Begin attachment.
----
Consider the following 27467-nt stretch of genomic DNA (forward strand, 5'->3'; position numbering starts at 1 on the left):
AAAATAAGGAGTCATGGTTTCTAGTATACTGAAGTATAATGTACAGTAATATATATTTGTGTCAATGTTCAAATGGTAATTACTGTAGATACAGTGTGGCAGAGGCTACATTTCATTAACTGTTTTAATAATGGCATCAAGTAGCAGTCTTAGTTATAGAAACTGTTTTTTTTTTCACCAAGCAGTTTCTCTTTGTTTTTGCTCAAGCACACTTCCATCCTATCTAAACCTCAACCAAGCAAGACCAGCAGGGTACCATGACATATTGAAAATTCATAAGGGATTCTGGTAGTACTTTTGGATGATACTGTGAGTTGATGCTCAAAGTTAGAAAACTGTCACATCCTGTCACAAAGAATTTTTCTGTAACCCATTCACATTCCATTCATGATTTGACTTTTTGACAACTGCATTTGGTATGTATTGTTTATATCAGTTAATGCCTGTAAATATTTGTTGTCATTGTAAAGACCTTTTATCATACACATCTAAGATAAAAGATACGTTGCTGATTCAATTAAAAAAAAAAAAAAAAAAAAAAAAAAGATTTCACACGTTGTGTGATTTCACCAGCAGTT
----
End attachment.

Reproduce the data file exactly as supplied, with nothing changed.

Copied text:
Consider the following 27467-nt stretch of genomic DNA (forward strand, 5'->3'; position numbering starts at 1 on the left):
AAAATAAGGAGTCATGGTTTCTAGTATACTGAAGTATAATGTACAGTAATATATATTTGTGTCAATGTTCAAATGGTAATTACTGTAGATACAGTGTGGCAGAGGCTACATTTCATTAACTGTTTTAATAATGGCATCAAGTAGCAGTCTTAGTTATAGAAACTGTTTTTTTTTTCACCAAGCAGTTTCTCTTTGTTTTTGCTCAAGCACACTTCCATCCTATCTAAACCTCAACCAAGCAAGACCAGCAGGGTACCATGACATATTGAAAATTCATAAGGGATTCTGGTAGTACTTTTGGATGATACTGTGAGTTGATGCTCAAAGTTAGAAAACTGTCACATCCTGTCACAAAGAATTTTTCTGTAACCCATTCACATTCCATTCATGATTTGACTTTTTGACAACTGCATTTGGTATGTATTGTTTATATCAGTTAATGCCTGTAAATATTTGTTGTCATTGTAAAGACCTTTTATCATACACATCTAAGATAAAAGATACGTTGCTGATTCAATTAAAAAAAAAAAAAAAAAAAAAAAAAAGATTTCACACGTTGTGTGATTTCACCAGCAGTT